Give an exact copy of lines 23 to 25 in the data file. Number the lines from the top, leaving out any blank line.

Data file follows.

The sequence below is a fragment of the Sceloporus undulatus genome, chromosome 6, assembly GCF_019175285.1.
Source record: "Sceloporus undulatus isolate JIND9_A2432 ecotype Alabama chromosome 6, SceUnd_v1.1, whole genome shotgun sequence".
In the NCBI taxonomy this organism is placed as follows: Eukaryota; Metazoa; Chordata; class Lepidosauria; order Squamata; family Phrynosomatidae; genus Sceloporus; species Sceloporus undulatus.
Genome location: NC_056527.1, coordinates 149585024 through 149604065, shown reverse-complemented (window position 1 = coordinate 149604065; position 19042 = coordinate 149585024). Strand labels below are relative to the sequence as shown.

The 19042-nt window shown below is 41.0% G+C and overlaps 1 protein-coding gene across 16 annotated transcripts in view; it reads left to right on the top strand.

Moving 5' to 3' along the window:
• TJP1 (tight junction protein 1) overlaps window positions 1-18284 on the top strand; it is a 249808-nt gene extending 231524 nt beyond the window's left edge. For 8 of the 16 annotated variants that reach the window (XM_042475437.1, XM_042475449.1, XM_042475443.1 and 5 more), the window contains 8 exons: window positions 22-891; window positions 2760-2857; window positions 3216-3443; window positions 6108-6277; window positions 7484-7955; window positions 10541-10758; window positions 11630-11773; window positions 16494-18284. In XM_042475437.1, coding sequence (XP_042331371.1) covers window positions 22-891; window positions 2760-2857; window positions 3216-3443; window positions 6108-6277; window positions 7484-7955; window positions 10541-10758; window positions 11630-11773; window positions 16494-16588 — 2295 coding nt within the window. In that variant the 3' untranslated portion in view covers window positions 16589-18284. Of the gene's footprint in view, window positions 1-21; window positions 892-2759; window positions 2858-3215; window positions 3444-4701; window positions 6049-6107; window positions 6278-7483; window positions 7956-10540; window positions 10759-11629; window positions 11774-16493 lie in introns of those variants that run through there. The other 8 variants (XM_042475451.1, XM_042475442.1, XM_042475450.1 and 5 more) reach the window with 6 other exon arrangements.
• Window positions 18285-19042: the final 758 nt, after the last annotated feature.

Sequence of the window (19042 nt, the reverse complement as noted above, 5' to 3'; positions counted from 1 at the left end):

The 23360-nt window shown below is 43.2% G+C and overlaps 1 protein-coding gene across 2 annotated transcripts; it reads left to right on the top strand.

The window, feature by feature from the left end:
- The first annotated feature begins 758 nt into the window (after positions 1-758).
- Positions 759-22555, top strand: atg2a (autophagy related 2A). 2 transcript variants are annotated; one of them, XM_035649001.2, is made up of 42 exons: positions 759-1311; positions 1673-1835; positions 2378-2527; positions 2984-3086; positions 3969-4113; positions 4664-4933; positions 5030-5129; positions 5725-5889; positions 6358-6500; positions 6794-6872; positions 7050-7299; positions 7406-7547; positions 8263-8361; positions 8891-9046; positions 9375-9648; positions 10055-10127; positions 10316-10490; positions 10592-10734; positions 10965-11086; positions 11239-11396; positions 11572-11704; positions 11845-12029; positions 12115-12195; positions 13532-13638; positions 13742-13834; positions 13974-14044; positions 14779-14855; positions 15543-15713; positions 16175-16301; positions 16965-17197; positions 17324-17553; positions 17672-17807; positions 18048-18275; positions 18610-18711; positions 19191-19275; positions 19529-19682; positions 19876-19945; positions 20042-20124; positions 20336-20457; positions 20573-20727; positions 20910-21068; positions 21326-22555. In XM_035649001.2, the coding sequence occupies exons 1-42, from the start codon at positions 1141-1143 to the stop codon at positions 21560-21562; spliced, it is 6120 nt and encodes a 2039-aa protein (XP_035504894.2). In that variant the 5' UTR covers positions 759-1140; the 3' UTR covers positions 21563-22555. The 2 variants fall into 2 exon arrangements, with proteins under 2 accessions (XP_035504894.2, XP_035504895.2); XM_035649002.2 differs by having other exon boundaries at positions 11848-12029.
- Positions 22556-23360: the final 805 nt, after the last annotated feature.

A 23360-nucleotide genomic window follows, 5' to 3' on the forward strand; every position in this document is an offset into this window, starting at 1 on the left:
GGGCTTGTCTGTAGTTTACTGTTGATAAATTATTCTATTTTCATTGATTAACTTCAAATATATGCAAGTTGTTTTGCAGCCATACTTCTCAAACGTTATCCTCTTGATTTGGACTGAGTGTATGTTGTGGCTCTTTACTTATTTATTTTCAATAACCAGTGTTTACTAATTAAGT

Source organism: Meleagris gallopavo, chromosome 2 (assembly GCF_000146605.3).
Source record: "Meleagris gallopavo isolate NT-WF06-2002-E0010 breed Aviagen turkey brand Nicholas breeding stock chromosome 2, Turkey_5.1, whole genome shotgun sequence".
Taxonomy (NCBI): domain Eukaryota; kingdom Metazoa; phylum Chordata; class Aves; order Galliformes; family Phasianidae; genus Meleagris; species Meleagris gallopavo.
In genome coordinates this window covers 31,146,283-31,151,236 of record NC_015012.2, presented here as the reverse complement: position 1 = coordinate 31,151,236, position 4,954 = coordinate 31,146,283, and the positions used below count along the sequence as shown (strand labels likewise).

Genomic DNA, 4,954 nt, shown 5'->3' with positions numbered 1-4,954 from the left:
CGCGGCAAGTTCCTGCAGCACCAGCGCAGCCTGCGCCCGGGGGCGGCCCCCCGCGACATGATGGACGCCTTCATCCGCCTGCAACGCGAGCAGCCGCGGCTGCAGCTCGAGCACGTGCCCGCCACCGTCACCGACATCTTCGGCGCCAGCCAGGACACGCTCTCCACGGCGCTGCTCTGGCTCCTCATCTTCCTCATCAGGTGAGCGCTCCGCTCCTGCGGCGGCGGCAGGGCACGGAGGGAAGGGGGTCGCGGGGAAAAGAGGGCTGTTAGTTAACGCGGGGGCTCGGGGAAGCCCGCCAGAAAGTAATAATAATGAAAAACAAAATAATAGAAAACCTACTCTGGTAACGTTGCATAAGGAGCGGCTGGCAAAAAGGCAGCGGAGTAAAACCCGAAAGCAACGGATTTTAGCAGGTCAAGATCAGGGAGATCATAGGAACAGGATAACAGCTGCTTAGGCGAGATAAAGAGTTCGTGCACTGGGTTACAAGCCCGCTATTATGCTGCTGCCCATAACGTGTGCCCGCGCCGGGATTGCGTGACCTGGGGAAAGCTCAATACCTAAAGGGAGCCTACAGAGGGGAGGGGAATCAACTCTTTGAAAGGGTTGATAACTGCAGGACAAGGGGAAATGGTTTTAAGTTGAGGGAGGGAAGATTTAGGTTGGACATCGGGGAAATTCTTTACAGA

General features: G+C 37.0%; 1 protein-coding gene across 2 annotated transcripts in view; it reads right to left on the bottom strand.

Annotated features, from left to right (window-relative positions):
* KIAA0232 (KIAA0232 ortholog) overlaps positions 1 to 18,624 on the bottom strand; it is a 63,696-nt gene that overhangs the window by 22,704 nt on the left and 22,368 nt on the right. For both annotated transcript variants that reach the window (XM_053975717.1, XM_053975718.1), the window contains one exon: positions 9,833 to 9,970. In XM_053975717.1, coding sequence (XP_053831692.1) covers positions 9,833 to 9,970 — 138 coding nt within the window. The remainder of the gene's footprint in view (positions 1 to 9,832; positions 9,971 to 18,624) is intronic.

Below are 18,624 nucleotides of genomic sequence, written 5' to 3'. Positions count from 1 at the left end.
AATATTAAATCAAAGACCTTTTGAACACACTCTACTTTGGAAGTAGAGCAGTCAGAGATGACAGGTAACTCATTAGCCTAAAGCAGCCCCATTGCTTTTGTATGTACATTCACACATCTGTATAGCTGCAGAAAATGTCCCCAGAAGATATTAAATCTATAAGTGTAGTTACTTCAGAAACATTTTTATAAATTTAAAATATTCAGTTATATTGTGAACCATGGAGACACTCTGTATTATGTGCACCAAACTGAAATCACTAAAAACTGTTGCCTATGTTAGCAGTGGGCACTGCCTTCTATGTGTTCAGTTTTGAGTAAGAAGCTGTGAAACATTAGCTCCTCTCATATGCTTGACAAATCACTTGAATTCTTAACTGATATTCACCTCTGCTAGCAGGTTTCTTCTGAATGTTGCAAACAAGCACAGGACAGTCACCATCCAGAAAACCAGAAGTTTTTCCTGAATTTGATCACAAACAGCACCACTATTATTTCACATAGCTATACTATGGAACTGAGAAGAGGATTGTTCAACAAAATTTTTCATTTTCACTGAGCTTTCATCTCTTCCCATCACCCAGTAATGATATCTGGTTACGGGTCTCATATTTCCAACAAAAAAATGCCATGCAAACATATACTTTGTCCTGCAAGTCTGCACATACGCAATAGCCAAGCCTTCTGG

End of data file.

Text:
General features: G+C 37.0%; 1 protein-coding gene across 2 annotated transcripts in view; it reads right to left on the bottom strand.

Annotated features, from left to right (window-relative positions):
* KIAA0232 (KIAA0232 ortholog) overlaps positions 1 to 18,624 on the bottom strand; it is a 63,696-nt gene that overhangs the window by 22,704 nt on the left and 22,368 nt on the right. For both annotated transcript variants that reach the window (XM_053975717.1, XM_053975718.1), the window contains one exon: positions 9,833 to 9,970. In XM_053975717.1, coding sequence (XP_053831692.1) covers positions 9,833 to 9,970 — 138 coding nt within the window. The remainder of the gene's footprint in view (positions 1 to 9,832; positions 9,971 to 18,624) is intronic.